Hope is not lost for the Downey Museum of Art

DOWNEY - Surprise! Surprise! It looks like the Downey Museum of Art, which had totally disappeared from view, did not completely vanish. "For two to three years, it was in limbo," said its new president, George Redfox.What happened during those 2-3 years? Some of it can be accounted for; most of it cannot. Redfox is not saying, nor can he say, much at this point. "It has something to do with a gag order from the attorney general's office," he explained. Okay. As far as we know, the last known piece of news about DMOA was dated April 17, 2009 in these pages. It told of then DMOA president Kate Davies being sued for "breach of contract and fraud" by her former director of business and development. Then a long, ominous silence. We of course have been fairly familiar with its difficult budget problems. We also know that Davies, who served DMOA as executive director for a good number of years, had laid out a shining new design for a green museum which was to be called DMOA@TheGlidehouse with all sorts of programs and projects planned. But her dream of a 'Blueprint for Sustainability' never materialized. We learned from Redfox that Davies had retired "a couple of months ago." But not before she, Redfox, Ara Oshagan, and a few others helped warehouse the art collection in an undisclosed location for safe keeping. Redfox, who is also head of the newly-formed Downey Conservancy, says he joined DMOA's board of directors in 2008 "right before the 'end', obviously meaning DMOA's 'descent into limbo.' As he and Ara Oshagan were the only directors left out of the original 12, Redfox said they didn't give up on the idea of revivifying the museum. After all, it had had a storied past, and new life had to be breathed into the museum's large collection of art works. Meanwhile, about six months ago, they invited Barbara Briley-Beard, Alex Saab, Pam Lee and George Manzanilla to join them on the board. Briley-Beard is now treasurer, while Saab has been designated secretary. "Right now, all of us are trying to promote the artworks and what DMOA has stood for," Redfox said. Recently they have had two Boris Deutsch paintings displayed at the Columbia Memorial Space Center, with the cooperation of executive director Scott Pomrehn. The idea is to "get the art back out," Redfox says. The old DMOA building at Furman Park, which these past few years had remained empty, was originally gifted in 1957 by developer Willard Woodrow to the Downey Recreation and Park District (which was to evolve into the city's Community Services Department). Woodrow's wife, Alice, served as its first president. For years, DMOA (it used to be known as the Downey Museum of Art Association; it was shortened in 1967) flourished under Woodrow's solicitous management. Its fame grew in the art community. It attracted artists of all kinds and art connoisseurs, even as it enjoyed the support of sundry donors; its fundraising efforts met with success as well. But after a glistening period, the hard times came. Indeed, there was a point in 1998 during the late Lillian Ashton-Brooks' term as board president and as temporary museum director when, even then!, it was reported that the museum faced financial ruin "unless aid is found soon." This was when Davies came aboard, with the late Sachia Long, to turn its fortunes around. Redfox and his fellow DMOA directors have their work cut out for them: make the museum's old abode at Furman Park serve as a home base, at least for a while; provide space for student artists perhaps to showcase their art; while they apply for grants and look around for art-minded donors even as they undertake fundraisers, to get DMOA back on its feet; look for available space in the downtown area to display some of its collection (and even those of community artists); and reconnect with city hall. We invited board member and USC grad Manzanilla, a film and video production freelancer, to express his views on the significance of the museum's art and art in general. This is what he wrote, echoing no doubt the pronouncements and sentiments of past directors: "Having a local museum gives our local culture and art a way to be passed down to future generations. The museum's collection is an amazing display of history in this region from local, national and international artists. One of the museum's goals is to be a creative outlet and a point of interest to the local community. Inspiring people, of all ages, to look at the world through a different perspective is one of the major benefits of having a place in the city to show art." He continues: "Art in general is part of the story that creates our local culture and history. It has the benefit of requiring that one look at reality in a different way, and in doing so, is an exercise in creative thought. To inspire people to 'think outside the box' is exactly the kind of thing that gives people the edge in life." He concludes: "Our hope is that the Downey Museum of Art plays a significant role in fostering that creative spirit for the local community. This has many benefits that range from the local artist finding an audience/customer for their work to the establishment of creative districts and creative media agencies which then can benefit many local businesses by providing much-needed design and media services. The DMOA is or should be an integral part of a well-rounded arts and design community." "We'll clean up the old place," Redfox said. "Within this year we hope to reopen DMOA, modestly at first. In all this, we'll need the community's support, of course." One can only wish the resuscitated DMOA the best.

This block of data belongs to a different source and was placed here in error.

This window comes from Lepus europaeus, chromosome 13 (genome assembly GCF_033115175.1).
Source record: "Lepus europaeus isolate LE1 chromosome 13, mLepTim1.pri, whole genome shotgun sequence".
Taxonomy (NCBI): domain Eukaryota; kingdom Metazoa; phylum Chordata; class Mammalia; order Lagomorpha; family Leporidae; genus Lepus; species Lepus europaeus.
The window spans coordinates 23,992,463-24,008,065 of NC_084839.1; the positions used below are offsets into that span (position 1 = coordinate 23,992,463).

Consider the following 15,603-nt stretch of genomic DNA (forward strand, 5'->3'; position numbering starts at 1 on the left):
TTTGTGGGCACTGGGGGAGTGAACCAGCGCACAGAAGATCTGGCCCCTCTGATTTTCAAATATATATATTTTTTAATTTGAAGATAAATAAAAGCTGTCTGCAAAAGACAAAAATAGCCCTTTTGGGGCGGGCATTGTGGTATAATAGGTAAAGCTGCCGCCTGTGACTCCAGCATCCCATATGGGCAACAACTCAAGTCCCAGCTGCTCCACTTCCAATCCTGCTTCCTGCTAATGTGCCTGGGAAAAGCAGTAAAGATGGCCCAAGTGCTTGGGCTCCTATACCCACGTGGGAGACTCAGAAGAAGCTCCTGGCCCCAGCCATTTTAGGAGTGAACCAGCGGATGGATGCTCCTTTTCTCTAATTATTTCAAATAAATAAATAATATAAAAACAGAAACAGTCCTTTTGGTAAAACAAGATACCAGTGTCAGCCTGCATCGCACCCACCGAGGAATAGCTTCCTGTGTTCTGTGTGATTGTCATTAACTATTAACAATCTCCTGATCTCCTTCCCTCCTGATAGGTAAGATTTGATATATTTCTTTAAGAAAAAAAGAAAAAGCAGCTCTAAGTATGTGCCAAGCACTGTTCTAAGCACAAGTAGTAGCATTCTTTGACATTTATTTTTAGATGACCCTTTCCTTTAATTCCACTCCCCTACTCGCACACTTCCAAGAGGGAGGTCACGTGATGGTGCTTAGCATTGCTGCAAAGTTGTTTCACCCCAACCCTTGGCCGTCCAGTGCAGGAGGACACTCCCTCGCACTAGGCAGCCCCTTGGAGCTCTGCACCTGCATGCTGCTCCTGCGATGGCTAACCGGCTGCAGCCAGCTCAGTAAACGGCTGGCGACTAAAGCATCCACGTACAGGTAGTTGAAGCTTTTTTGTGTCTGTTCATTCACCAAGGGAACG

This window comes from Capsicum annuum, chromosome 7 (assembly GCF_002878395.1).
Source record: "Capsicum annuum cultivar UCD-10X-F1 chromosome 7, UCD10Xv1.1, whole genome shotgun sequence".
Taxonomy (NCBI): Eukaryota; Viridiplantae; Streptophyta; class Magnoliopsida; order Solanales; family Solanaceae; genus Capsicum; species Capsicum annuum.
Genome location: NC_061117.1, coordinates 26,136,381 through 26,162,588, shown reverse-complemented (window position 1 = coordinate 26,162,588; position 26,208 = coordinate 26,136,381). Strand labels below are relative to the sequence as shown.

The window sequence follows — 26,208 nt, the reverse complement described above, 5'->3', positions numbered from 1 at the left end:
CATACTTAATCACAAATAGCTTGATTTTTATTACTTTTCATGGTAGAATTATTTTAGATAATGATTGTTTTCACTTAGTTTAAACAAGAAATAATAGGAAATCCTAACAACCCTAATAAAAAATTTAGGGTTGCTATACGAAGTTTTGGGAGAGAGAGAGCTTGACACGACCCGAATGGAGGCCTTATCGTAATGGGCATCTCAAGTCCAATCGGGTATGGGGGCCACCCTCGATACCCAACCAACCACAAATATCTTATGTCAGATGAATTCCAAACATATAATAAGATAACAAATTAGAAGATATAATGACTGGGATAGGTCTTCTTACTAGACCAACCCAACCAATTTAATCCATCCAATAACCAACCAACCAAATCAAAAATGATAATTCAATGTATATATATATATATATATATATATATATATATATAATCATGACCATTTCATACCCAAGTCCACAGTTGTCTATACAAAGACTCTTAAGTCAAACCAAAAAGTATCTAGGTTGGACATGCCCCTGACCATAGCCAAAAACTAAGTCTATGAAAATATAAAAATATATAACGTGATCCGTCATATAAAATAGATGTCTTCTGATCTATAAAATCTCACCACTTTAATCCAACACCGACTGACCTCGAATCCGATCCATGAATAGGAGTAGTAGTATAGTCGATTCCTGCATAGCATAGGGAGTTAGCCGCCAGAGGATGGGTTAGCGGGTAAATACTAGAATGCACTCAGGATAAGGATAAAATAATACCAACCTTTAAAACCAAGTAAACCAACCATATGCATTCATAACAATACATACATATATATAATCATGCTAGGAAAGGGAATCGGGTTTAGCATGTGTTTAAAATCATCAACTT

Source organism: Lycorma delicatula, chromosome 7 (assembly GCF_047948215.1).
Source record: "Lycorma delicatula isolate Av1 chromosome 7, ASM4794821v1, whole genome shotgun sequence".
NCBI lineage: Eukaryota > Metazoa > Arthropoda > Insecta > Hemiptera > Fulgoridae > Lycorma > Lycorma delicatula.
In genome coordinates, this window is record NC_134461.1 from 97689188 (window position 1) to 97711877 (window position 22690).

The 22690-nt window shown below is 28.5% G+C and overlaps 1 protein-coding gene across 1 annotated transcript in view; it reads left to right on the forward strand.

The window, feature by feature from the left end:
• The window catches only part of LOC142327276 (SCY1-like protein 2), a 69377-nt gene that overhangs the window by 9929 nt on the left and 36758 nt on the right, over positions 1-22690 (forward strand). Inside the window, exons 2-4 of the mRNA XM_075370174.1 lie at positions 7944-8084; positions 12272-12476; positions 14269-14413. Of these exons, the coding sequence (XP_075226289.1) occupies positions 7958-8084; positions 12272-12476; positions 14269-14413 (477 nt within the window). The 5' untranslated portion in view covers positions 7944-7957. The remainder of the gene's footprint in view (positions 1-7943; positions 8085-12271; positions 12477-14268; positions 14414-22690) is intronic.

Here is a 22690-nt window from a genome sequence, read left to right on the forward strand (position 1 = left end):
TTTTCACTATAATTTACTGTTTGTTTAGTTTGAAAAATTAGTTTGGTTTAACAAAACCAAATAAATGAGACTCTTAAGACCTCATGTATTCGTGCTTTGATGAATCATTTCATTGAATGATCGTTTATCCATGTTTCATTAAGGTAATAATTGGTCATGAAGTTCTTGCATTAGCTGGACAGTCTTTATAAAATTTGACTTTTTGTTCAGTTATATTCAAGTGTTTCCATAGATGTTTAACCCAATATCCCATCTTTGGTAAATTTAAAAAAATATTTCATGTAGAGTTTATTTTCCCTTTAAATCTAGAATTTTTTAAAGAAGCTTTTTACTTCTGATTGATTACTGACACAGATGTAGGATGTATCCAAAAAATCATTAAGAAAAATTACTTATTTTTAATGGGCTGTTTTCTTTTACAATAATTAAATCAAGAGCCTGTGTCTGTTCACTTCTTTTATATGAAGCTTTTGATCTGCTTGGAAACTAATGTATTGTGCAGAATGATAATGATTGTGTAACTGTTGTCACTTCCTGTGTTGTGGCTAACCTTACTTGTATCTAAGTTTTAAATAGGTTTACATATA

********** Published: August 11, 2011 - Volume 10 - Issue 17